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Beware of fake S$100, S$50 notes: Police

Beware of fake S$100, S$50 notes: Police

File photo of Singapore currency notes. (Photo: TODAY)

SINGAPORE: The Singapore Police Force (SPF) advised people on Tuesday (Jun 11) to be alert for counterfeit Singapore currency notes after three men were arrested and charged for offences related to fake notes.

There have been several reports of counterfeit S$100 notes and S$50 portrait series currency notes being used at convenience stores, restaurants and retail outlets, authorities said.

“These counterfeit notes, which are believed to be photocopied reproductions, lack security features such as (a) watermark (an image that can be seen when held up to the light) and security thread (thread that is interwoven in the paper running vertically down) found on genuine notes,” police said.

READ: Man arrested after trying to pay for ride with fake S$50 note

Some of the fake notes featured a kinegram, or octagonal reflective foil, that is distinctively different from the ones on genuine notes, police added.

“For instance, the image on the kinegram of a genuine note should shift when the note is tilted but the simulated kinegram on the counterfeit note does not have this characteristic,” the advisory read. “The surface of the counterfeit note also lacks the embossed feel present on genuine notes.”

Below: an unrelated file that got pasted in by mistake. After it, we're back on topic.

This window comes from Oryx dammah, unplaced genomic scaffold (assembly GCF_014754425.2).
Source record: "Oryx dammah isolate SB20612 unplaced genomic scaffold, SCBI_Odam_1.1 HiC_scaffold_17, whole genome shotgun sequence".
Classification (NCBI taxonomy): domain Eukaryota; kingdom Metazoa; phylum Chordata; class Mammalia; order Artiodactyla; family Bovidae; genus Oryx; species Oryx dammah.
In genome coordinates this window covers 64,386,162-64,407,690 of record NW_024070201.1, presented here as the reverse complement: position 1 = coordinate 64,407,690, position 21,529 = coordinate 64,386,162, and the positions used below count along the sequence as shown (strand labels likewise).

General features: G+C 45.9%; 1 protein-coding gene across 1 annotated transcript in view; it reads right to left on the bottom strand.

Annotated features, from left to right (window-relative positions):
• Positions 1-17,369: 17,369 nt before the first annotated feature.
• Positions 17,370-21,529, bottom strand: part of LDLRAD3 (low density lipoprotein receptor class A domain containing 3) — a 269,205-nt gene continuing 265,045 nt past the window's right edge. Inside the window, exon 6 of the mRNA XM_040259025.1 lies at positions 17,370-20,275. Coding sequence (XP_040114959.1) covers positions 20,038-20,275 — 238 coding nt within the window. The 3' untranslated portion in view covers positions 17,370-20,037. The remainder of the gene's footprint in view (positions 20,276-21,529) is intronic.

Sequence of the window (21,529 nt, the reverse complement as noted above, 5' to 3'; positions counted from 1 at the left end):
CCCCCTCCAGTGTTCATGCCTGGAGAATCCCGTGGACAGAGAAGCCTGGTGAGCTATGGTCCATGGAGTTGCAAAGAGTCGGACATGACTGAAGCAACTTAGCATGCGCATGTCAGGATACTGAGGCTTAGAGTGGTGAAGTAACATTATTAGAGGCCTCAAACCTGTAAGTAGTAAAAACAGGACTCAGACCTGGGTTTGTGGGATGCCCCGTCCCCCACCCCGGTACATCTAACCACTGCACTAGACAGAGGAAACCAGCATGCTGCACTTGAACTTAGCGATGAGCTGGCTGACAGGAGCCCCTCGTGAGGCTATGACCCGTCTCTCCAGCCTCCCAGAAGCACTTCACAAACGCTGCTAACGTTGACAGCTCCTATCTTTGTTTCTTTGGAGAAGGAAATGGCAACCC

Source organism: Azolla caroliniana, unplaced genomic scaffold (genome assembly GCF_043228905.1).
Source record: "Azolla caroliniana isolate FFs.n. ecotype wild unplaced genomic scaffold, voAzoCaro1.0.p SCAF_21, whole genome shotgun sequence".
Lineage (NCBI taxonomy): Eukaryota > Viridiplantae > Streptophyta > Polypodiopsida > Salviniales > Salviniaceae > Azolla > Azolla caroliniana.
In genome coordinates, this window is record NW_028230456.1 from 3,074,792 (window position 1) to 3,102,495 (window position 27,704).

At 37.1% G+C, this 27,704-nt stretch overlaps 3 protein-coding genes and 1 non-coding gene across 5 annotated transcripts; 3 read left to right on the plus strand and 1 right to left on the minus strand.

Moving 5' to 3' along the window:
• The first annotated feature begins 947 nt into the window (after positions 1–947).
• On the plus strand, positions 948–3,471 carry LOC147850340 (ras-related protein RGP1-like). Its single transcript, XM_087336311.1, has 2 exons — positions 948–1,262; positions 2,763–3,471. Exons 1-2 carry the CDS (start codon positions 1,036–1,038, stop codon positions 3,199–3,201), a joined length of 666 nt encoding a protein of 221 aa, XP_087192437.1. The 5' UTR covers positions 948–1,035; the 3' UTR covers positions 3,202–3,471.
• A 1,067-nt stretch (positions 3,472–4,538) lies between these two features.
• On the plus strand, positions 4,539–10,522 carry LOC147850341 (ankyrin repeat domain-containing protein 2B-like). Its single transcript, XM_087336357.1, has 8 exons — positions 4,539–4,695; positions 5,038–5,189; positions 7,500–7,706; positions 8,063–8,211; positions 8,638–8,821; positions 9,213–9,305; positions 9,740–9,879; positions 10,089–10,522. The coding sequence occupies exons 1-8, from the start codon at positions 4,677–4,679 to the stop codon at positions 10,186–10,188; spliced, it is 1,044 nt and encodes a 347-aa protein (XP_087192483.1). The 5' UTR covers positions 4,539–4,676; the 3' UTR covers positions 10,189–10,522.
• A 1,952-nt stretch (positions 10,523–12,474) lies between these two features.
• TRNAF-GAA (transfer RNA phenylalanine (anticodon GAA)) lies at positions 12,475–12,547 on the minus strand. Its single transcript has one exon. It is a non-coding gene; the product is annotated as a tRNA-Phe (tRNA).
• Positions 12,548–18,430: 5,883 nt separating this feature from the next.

To date, the counterfeit S$100 notes in reported cases bear the serial number 3AX412083, while the fake S$50 notes bear eight different serial numbers, including 0FF875629, 3DL273922, 4DZ985604, 5HS436415, 5LV797440, 5LP297324, 5CK878136 and 5JH230011.

READ: 25-year-old man arrested for allegedly using fake S$50 note

Three men, aged between 25 and 29, have been arrested and charged with offences related to counterfeit currency notes, authorities said. The offences were allegedly committed between May 25 and Jun 4.

Police urged members of the public to make a police report if they have received any suspected counterfeit notes. Anyone convicted of using counterfeit currency may be fined and jailed for up to 20 years, while those convicted of possessing such notes may be given a jail term of up to 15 years.

Source: CNA/ga(mi)


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